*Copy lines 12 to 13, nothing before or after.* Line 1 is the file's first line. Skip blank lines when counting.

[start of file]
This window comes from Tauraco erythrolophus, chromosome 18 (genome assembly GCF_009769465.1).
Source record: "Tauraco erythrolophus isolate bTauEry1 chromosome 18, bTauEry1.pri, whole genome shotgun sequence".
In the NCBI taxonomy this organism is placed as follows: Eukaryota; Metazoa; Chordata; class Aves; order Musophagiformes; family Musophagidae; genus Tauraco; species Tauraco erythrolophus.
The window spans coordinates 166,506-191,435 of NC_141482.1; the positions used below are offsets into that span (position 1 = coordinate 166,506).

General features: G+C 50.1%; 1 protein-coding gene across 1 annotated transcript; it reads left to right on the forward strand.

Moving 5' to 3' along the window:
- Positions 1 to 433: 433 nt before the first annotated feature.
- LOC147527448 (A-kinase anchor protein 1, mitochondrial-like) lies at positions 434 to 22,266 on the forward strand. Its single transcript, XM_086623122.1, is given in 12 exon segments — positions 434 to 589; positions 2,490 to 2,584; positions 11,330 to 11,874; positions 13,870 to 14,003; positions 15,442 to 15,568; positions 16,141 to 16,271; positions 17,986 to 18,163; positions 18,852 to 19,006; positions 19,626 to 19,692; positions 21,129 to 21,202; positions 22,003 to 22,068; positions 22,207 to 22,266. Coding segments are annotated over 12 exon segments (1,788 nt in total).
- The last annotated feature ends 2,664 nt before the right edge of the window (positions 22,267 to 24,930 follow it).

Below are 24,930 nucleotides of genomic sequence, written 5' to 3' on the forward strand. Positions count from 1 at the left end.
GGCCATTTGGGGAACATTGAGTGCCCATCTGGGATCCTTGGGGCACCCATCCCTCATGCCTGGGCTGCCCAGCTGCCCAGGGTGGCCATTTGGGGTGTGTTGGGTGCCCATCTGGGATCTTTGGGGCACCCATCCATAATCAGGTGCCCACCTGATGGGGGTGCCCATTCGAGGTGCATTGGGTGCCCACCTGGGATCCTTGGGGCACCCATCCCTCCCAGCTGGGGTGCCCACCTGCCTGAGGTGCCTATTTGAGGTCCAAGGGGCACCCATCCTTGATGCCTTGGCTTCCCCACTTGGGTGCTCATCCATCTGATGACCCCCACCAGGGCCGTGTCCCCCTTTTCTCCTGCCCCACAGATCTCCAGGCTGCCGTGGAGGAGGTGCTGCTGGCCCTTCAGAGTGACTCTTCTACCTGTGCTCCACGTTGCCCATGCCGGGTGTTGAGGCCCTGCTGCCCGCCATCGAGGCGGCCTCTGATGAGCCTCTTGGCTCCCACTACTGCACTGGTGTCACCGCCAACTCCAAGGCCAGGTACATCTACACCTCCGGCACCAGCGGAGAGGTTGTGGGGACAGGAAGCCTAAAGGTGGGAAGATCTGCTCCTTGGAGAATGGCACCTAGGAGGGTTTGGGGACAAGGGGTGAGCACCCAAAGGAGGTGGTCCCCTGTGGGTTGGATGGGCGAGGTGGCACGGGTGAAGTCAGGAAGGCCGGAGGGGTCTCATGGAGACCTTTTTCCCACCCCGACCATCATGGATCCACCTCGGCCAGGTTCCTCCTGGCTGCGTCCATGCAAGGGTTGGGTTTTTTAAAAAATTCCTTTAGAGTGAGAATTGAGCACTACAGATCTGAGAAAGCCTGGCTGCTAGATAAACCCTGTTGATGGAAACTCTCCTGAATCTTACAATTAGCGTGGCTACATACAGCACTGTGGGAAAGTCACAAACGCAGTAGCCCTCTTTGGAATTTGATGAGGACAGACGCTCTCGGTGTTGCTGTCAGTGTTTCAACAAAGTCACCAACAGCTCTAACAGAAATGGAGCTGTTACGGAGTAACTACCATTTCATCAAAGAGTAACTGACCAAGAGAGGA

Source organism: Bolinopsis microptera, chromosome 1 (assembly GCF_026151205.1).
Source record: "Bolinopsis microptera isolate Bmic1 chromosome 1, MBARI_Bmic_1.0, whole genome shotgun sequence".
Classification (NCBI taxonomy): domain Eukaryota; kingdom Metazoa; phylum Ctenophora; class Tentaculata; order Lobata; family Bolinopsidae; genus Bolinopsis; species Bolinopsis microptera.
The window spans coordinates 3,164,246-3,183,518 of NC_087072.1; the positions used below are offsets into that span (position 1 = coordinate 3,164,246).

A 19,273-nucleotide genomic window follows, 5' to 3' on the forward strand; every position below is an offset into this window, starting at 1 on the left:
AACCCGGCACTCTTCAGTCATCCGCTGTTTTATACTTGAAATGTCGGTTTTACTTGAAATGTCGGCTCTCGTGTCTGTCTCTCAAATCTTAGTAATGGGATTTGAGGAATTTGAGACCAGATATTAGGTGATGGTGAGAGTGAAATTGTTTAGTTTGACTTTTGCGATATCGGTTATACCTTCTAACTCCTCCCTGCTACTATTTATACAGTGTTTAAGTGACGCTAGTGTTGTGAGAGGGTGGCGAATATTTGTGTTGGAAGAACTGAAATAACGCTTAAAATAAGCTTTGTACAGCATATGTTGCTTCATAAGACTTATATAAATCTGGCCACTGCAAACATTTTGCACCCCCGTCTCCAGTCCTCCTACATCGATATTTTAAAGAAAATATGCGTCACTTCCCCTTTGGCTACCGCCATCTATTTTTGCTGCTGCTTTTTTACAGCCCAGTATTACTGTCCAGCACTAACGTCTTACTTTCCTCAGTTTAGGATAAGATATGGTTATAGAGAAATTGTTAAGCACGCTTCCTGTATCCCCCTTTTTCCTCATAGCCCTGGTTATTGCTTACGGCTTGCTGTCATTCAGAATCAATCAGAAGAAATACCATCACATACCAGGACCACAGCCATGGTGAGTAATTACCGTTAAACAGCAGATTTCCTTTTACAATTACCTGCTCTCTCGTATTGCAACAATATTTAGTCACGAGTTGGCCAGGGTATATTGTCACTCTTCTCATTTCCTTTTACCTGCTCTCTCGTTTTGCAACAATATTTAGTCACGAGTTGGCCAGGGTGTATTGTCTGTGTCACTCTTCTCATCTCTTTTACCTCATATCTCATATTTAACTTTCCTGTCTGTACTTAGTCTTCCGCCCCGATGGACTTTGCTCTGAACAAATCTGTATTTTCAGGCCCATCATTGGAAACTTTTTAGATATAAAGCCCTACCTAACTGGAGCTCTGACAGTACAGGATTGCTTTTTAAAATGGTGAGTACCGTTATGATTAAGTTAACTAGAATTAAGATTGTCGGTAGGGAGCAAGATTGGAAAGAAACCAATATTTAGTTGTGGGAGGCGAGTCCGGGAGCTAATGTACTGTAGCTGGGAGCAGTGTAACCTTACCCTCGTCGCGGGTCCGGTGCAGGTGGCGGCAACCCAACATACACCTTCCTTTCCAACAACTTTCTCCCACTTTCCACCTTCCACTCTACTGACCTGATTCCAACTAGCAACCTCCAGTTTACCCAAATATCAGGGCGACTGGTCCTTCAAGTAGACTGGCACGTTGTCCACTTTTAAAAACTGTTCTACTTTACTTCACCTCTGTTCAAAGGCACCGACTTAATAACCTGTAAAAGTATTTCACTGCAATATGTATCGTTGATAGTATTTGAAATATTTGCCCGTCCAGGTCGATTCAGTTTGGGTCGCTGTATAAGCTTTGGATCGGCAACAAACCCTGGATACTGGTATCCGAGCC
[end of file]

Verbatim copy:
Source organism: Bolinopsis microptera, chromosome 1 (assembly GCF_026151205.1).
Source record: "Bolinopsis microptera isolate Bmic1 chromosome 1, MBARI_Bmic_1.0, whole genome shotgun sequence".